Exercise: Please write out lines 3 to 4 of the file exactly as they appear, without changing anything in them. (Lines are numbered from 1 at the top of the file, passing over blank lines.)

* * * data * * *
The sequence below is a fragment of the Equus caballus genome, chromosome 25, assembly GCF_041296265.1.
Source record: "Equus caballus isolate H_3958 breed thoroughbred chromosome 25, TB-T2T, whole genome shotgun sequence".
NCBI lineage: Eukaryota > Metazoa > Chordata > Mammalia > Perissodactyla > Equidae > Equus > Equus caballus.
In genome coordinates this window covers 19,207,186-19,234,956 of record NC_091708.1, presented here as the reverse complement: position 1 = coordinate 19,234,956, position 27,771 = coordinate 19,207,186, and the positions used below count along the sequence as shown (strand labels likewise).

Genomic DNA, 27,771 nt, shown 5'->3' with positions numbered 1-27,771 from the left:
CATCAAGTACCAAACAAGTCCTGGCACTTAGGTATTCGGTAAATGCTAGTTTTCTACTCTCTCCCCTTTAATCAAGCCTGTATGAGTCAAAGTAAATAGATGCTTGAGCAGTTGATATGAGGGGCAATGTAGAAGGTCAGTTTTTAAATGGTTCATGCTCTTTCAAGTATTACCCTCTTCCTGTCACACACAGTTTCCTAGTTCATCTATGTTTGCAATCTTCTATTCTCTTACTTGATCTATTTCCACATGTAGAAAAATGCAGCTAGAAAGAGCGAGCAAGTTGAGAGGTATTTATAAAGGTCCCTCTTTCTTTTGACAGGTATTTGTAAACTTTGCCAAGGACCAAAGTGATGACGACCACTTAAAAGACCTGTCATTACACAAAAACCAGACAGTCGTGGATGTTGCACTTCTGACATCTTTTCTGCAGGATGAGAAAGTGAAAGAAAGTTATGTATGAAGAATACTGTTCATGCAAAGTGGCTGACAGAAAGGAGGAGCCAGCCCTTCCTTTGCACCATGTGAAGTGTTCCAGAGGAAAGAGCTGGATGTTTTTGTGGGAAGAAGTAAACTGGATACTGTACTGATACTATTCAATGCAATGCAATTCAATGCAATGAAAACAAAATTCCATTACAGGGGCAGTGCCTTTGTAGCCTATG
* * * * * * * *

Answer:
NCBI lineage: Eukaryota > Metazoa > Chordata > Mammalia > Perissodactyla > Equidae > Equus > Equus caballus.
In genome coordinates this window covers 19,207,186-19,234,956 of record NC_091708.1, presented here as the reverse complement: position 1 = coordinate 19,234,956, position 27,771 = coordinate 19,207,186, and the positions used below count along the sequence as shown (strand labels likewise).